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Painting Our Project AMC Rambler - Show-Car Prep

Think you're done when the paint is dry? Finish the car with a little Show-Car Prep

We stood in the faint outline of blue that surrounded the Rambler like an upside-down halo greeting the unusually high number of gawkers that came to see the art. "This paint on the decklid looks a little iffy" was the first comment to break the silence.

We understand that right after you paint a car, you are going to get attention. So we were prepared for everyone to look down the body and make mental notes of each warble of paint and each unworked paint chip just so they could point them out. Since the price of a good paint job has easily crested $5,000, the expectation of perfection has become absurd. But right after you tell people you did it yourself, for around $1,000, in the garage, they usually stop complaining and you get a little credit.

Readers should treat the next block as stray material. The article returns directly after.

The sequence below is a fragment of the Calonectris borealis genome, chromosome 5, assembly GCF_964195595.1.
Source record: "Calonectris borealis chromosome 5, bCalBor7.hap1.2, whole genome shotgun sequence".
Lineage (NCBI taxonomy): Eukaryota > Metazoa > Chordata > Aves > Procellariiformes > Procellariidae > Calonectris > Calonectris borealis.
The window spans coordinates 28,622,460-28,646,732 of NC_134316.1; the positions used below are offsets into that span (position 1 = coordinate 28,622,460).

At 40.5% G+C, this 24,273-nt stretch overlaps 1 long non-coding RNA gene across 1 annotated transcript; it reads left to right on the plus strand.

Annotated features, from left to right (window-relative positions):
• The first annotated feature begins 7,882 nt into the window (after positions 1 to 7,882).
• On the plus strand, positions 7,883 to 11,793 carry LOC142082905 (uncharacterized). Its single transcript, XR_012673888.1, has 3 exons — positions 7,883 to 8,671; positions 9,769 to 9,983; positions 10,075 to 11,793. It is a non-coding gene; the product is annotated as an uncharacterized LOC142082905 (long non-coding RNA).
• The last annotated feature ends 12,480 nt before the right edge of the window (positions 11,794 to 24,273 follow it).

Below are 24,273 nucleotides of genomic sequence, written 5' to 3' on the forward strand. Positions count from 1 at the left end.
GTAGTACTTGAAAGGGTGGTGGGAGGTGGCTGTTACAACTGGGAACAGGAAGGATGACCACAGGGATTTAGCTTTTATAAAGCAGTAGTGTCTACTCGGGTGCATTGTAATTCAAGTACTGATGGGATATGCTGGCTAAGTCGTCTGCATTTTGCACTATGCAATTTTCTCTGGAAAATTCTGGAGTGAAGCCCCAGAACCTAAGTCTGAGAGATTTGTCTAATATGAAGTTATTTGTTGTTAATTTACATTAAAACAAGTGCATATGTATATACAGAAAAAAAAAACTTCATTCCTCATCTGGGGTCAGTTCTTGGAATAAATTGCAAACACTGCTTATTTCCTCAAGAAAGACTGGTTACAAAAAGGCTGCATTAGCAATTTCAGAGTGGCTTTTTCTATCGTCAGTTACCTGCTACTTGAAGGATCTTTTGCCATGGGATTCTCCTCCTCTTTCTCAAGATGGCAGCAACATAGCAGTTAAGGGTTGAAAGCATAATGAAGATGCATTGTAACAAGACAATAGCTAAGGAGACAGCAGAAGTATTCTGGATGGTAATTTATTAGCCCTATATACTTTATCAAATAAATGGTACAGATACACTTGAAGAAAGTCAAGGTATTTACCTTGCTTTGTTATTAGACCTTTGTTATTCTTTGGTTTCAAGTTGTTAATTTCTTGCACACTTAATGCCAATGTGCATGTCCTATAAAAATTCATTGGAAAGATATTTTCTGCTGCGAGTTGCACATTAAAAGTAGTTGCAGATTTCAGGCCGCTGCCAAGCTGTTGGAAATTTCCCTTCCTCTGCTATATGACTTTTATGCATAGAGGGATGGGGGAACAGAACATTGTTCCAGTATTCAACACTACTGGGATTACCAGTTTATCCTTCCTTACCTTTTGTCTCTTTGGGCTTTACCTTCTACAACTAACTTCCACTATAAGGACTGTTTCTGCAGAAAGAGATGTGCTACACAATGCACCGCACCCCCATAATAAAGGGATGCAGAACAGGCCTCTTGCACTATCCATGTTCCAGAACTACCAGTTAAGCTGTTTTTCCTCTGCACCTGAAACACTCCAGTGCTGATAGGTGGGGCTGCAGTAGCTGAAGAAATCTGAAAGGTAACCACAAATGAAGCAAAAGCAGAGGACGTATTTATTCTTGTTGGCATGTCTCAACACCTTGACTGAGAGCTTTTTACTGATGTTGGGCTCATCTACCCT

For the CC/Rambler, we chose a dual-stage metallic called Barbados Blue. Because it's a dual-stage, a flat base-color coat is applied followed by a clearcoat. There were some mistakes in the Rambler's basecoat we laid down in last month's issue, and since we hadn't applied the clear, it wasn't too late to fix them. We were also going to use the secret weapon often called the cut-and-buff that from the days before the advent of catalyzed and single- and dual-stage urethanes. Since old-school lacquer used to go down dull, shops would use a pasty compound to knock down high spots and remove imperfections. When that was covered with a huge coat of wax, the job looked great. That same technique can be used on the clearcoat on a two-stage urethane job for the same effect. Here's how to do it.

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Car Craft